When transferring real estate in the state of Nevada, a special tax known as the Real Estate Transfer Tax is applicable. The registrar of the county where the property is located is responsible for collecting the tax at the time of recording the transfer. After all required taxes and registration fees are paid, the deed is recorded. In certain cases, it may be possible to avoid paying the real estate transfer tax if the transfer is made between siblings and one parent is still alive.
For instance, if a property is transferred from one sibling to another parent and then back to the other sibling. However, if a person transfers real estate to himself and two other people as co-tenants, a real estate transfer tax is due on the full value of the property, unless the transfer is made between spouses or between parents and children. In such cases, buyers usually acquire a limited liability company or other entity that owns the ownership of the real estate, rather than buying it directly. If a probate court order grants the property to adult children of a deceased person with different surnames, and SPECIFICALLY DETERMINES THAT THIS IS A TRANSFER BETWEEN FATHER AND SON, it may be enough to avoid paying the real estate transfer tax and prevent presenting birth certificates, marriage certificates, etc. Nevada legislators have taken steps to close a loophole in the state's real estate transfer tax law after The Review-Journal reported numerous high prices.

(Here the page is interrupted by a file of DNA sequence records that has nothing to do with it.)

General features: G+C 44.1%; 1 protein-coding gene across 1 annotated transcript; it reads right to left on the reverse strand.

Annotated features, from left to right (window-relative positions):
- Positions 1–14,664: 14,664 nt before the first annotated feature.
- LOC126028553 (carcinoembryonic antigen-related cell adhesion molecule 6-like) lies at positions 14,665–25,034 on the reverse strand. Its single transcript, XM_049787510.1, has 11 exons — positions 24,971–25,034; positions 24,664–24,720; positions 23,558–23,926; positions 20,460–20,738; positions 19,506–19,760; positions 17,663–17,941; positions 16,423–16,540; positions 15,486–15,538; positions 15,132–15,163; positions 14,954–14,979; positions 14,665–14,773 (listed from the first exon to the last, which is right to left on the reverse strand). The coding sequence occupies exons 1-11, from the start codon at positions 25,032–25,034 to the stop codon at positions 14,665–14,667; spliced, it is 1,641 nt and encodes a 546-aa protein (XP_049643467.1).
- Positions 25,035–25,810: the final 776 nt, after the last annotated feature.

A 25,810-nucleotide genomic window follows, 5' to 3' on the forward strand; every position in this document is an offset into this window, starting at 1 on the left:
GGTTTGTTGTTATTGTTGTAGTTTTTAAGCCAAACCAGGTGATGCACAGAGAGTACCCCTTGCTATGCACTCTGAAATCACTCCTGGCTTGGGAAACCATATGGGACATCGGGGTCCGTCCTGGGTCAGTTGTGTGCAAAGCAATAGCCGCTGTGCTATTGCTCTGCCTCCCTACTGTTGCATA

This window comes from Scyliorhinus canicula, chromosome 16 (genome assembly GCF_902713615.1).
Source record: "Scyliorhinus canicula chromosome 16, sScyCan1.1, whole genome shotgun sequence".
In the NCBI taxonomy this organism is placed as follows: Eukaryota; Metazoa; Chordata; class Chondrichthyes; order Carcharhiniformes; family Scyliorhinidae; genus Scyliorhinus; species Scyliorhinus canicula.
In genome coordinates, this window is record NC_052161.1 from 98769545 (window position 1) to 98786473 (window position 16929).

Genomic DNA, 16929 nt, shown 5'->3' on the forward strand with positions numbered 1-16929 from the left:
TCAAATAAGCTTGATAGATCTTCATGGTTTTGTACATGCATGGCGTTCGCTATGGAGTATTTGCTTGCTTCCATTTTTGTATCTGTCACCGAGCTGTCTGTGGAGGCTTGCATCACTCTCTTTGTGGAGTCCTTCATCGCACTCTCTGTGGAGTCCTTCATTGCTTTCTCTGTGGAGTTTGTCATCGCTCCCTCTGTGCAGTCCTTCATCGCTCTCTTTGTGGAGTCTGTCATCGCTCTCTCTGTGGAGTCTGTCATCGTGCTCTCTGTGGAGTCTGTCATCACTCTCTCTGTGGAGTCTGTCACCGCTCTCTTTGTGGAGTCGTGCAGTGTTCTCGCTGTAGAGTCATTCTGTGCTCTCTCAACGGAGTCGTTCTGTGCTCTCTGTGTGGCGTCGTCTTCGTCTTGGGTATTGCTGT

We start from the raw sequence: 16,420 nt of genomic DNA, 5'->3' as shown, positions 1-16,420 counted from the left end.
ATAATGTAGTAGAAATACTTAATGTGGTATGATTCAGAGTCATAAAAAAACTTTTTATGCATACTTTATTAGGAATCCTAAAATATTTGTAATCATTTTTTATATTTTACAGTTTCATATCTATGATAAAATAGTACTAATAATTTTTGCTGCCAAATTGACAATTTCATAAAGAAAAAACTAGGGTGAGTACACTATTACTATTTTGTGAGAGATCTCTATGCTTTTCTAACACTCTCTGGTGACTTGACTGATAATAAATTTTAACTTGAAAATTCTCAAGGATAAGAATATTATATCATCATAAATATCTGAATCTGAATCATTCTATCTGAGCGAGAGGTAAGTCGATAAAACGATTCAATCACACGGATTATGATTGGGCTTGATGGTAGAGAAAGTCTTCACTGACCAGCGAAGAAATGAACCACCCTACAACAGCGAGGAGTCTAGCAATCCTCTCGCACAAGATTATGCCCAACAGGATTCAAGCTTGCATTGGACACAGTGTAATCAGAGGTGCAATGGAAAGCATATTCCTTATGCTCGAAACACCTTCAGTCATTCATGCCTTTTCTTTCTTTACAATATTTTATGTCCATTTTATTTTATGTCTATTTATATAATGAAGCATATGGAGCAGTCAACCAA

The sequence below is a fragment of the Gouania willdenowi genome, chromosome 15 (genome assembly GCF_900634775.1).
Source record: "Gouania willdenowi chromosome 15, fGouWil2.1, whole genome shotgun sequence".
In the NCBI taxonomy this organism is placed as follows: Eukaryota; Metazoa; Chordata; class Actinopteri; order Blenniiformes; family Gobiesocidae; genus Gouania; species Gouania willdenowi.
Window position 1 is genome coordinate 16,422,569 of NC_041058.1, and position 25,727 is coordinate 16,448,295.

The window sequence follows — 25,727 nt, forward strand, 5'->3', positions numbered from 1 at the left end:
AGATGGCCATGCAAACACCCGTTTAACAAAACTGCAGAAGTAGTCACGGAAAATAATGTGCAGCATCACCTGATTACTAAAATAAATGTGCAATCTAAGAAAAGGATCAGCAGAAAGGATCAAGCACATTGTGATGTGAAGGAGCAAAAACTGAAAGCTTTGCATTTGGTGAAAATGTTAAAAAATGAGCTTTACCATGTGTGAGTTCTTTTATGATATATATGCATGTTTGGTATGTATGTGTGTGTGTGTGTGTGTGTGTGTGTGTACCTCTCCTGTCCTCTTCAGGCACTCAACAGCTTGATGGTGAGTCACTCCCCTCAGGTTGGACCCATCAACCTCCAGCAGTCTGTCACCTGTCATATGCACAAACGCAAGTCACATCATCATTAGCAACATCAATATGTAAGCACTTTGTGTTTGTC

Now, offers in Las Vegas are structured in a way that allows buyers and sellers to avoid paying the tax. The county appraiser will require an actual transfer tax on the full value of the property if a deceased's grandchild, who doesn't get an exemption without a will, has an undivided share in the house. When transferring real estate, it's important to consider these exemptions as they can save you money. In simple resale transactions involving real estate transfers, normally it's the transferor who pays the real estate transfer tax based on the purchase price of that property (although this is negotiable in Nevada and sometimes it's paid by the transferee). It's also argued that this cost will be reimbursed in equity within one year of homeownership.
A major exception that you won't find when reading statutes literally is that in Clark County, properties transferred by will are not subject to a real property transfer tax. When filed, the County Recorder will require a tax on transferring real property unless it's made between spouses or between parents and children. The value declaration is a form prescribed by Nevada Tax Commission to provide information regarding real estate transfers. It's important for those looking to buy or sell real estate in Clark County to understand how this tax works and what exemptions may be available. It's also important to understand how offers are structured in Las Vegas so that buyers and sellers can avoid paying this tax. Knowing when a probate court order grants property to adult children with different surnames can also help avoid paying this tax.
Finally, understanding who pays this tax in simple resale transactions can help buyers and sellers plan accordingly. Real estate transactions can be complicated and understanding how taxes work can help make them smoother. Knowing when exemptions are available and how offers are structured can help buyers and sellers save money when transferring real estate in Clark County.